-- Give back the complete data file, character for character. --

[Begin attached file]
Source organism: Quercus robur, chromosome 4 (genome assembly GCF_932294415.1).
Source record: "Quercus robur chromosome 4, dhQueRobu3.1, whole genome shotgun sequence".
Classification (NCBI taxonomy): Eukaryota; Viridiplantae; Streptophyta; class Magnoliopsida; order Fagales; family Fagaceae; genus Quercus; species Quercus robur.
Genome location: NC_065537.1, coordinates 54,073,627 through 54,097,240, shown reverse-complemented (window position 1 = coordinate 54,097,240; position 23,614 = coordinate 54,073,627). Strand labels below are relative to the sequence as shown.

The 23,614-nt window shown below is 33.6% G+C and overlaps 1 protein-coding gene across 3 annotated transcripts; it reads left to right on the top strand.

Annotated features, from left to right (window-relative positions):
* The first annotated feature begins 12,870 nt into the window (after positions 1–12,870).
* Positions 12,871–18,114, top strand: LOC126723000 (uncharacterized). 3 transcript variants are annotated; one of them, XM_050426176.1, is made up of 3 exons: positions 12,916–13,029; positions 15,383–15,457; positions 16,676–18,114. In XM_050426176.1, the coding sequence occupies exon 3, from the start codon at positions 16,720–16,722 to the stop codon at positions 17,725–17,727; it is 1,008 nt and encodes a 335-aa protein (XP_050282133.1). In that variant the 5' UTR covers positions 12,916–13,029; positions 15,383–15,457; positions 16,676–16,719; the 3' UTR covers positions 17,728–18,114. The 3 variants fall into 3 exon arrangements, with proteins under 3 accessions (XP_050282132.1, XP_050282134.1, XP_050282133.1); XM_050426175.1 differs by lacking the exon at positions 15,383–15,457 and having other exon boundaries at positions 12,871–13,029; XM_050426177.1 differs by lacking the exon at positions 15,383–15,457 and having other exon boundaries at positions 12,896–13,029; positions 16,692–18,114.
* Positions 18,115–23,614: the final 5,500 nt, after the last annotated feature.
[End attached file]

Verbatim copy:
Source organism: Quercus robur, chromosome 4 (genome assembly GCF_932294415.1).
Source record: "Quercus robur chromosome 4, dhQueRobu3.1, whole genome shotgun sequence".
Classification (NCBI taxonomy): Eukaryota; Viridiplantae; Streptophyta; class Magnoliopsida; order Fagales; family Fagaceae; genus Quercus; species Quercus robur.
Genome location: NC_065537.1, coordinates 54,073,627 through 54,097,240, shown reverse-complemented (window position 1 = coordinate 54,097,240; position 23,614 = coordinate 54,073,627). Strand labels below are relative to the sequence as shown.

The 23,614-nt window shown below is 33.6% G+C and overlaps 1 protein-coding gene across 3 annotated transcripts; it reads left to right on the top strand.

Annotated features, from left to right (window-relative positions):
* The first annotated feature begins 12,870 nt into the window (after positions 1–12,870).
* Positions 12,871–18,114, top strand: LOC126723000 (uncharacterized). 3 transcript variants are annotated; one of them, XM_050426176.1, is made up of 3 exons: positions 12,916–13,029; positions 15,383–15,457; positions 16,676–18,114. In XM_050426176.1, the coding sequence occupies exon 3, from the start codon at positions 16,720–16,722 to the stop codon at positions 17,725–17,727; it is 1,008 nt and encodes a 335-aa protein (XP_050282133.1). In that variant the 5' UTR covers positions 12,916–13,029; positions 15,383–15,457; positions 16,676–16,719; the 3' UTR covers positions 17,728–18,114. The 3 variants fall into 3 exon arrangements, with proteins under 3 accessions (XP_050282132.1, XP_050282134.1, XP_050282133.1); XM_050426175.1 differs by lacking the exon at positions 15,383–15,457 and having other exon boundaries at positions 12,871–13,029; XM_050426177.1 differs by lacking the exon at positions 15,383–15,457 and having other exon boundaries at positions 12,896–13,029; positions 16,692–18,114.
* Positions 18,115–23,614: the final 5,500 nt, after the last annotated feature.